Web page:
African American Evangelist and Missionary
Amanda Berry Smith, a preacher and missionary, was a former slave who became an inspiration to thousands of women both black and white. During a forty-five-year missionary career of arduous travel on four continents, this self-educated former slave and washerwoman became a highly visible and well-respected leader despite intense opposition to women in public ministry, a crescendo of white racist violence and the tightening grip of segregation.
Amanda Berry was born in born a slave at Long Green, Maryland on January 23, 1837. Her father, a slave, worked for years at night and after long days of field labor, he made brooms and husk mats to earn enough money to buy the freedom of his family of seven.
The Berry family expanded to include eight more children, and they moved to a farm in York County, Pennsylvania, where their home became an Underground Railroad station. Consequently, their property was closely watched to see if they were harboring fugitives. One night, slave trackers burst in, demanding to know where John had hidden a runaway. The men beat John and tried to stab Amanda's mother.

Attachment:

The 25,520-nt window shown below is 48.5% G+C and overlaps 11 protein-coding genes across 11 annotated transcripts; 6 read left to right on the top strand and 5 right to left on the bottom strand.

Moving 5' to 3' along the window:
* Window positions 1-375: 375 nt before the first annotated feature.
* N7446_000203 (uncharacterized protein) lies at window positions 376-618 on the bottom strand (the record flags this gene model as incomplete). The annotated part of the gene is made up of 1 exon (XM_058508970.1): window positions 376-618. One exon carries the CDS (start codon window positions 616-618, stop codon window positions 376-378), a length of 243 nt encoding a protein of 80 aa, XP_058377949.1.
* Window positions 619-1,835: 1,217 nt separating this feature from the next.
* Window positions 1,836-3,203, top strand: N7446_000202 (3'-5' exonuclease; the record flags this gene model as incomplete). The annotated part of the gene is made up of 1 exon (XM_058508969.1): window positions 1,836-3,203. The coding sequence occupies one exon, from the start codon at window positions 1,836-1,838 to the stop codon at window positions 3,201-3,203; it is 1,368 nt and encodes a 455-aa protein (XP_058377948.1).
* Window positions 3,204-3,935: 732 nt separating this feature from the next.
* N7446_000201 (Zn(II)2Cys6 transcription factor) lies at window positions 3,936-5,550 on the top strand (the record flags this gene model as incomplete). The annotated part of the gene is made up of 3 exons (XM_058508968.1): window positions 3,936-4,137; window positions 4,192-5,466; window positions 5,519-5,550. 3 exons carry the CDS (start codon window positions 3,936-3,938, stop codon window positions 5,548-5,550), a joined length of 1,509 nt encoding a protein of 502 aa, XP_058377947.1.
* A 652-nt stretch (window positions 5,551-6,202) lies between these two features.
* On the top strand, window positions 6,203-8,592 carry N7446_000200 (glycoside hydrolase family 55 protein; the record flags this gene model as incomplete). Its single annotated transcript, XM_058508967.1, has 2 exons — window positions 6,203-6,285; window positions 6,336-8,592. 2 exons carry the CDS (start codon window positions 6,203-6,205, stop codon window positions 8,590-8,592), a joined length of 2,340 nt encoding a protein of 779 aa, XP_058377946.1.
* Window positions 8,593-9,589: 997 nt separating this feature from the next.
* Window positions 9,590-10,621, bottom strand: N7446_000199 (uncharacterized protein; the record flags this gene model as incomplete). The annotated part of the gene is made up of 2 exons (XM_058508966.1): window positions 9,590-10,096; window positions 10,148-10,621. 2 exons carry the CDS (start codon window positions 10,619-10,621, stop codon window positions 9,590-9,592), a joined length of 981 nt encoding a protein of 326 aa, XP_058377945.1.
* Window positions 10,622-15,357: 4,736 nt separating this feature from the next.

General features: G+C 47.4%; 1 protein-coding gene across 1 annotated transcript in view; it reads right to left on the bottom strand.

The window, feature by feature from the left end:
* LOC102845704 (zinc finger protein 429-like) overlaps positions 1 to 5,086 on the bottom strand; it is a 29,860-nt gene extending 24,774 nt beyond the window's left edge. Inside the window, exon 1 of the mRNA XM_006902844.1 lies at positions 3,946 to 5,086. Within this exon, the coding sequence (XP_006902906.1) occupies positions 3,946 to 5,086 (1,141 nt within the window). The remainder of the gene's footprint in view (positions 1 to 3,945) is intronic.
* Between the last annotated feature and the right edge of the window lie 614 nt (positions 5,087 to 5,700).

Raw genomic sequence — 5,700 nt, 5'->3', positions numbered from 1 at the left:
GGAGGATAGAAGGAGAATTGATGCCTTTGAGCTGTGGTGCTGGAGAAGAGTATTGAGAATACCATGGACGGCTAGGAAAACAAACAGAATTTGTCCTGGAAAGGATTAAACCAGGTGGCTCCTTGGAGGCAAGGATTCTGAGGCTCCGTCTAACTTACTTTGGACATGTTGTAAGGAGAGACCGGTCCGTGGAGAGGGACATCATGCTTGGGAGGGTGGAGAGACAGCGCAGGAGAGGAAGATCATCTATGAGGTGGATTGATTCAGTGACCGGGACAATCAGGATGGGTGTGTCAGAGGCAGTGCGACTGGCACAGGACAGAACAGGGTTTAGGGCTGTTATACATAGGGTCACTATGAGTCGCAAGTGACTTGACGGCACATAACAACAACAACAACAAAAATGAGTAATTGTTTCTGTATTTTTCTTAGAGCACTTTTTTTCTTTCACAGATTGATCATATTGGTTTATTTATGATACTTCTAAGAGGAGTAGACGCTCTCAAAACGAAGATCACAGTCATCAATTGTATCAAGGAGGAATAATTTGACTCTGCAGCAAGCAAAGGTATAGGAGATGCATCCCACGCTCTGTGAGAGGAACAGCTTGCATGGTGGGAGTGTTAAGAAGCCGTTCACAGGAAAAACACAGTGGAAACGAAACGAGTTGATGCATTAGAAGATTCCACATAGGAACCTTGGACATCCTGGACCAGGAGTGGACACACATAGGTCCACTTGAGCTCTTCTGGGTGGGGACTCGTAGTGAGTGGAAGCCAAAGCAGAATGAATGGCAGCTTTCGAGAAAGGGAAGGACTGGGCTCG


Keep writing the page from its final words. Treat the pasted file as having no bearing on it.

Amanda had only three months of formal education,
and that at a school for whites, though a few colored children were permitted to attend. I first taught myself to read by cutting out large letters from the newspapers my father would bring home. Then I would lay them on the window and ask mother to put them together for me to make words. I shall never forget how delighted I was when I first read: 'The house, the tree, the dog, the cow.'
In 1854, at the age of seventeen, Amanda Berry married Calvin Devine. The couple lived in New York City, and had two children, one of whom died in infancy. Amanda worked as a domestic servant, but life with Calvin, a drunkard, was fraught with misery.
Not long after the beginning of the Civil War, Calvin Devine joined an African American unit in the Union Army. He was killed in battle in 1863. During this time, Amanda always worked hard as a cook and a washerwoman to provide for herself and her daughter.
Amanda remarried to a coachman named James Smith, and Philadelphia became her new home. She experienced a religious conversion, and joined the African Methodist Episcopal Church. She worshiped at the church where her husband was a deacon. However, Smith proved to be a disappointment as a husband, and the three children Amanda had with him died very young.